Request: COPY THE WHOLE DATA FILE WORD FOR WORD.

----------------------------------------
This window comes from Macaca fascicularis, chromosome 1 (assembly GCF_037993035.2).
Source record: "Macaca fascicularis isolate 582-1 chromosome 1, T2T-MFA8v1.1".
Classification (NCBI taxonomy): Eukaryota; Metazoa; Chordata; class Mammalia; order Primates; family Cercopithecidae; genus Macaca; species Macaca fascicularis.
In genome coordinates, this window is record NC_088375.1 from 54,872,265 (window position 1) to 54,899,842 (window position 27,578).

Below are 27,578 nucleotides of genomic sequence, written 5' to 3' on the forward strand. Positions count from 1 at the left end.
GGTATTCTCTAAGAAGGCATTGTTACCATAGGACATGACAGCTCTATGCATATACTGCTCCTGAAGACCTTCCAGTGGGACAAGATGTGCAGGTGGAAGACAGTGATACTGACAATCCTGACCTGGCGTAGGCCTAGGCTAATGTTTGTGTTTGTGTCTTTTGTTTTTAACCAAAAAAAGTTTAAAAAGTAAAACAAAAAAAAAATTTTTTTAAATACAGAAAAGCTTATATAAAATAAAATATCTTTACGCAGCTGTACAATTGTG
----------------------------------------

This window comes from Macaca fascicularis, chromosome 1 (assembly GCF_037993035.2).
Source record: "Macaca fascicularis isolate 582-1 chromosome 1, T2T-MFA8v1.1".
Classification (NCBI taxonomy): Eukaryota; Metazoa; Chordata; class Mammalia; order Primates; family Cercopithecidae; genus Macaca; species Macaca fascicularis.
In genome coordinates, this window is record NC_088375.1 from 54,872,265 (window position 1) to 54,899,842 (window position 27,578).

Below are 27,578 nucleotides of genomic sequence, written 5' to 3' on the forward strand. Positions count from 1 at the left end.
GGTATTCTCTAAGAAGGCATTGTTACCATAGGACATGACAGCTCTATGCATATACTGCTCCTGAAGACCTTCCAGTGGGACAAGATGTGCAGGTGGAAGACAGTGATACTGACAATCCTGACCTGGCGTAGGCCTAGGCTAATGTTTGTGTTTGTGTCTTTTGTTTTTAACCAAAAAAAGTTTAAAAAGTAAAACAAAAAAAAAATTTTTTTAAATACAGAAAAGCTTATATAAAATAAAATATCTTTACGCAGCTGTACAATTGTG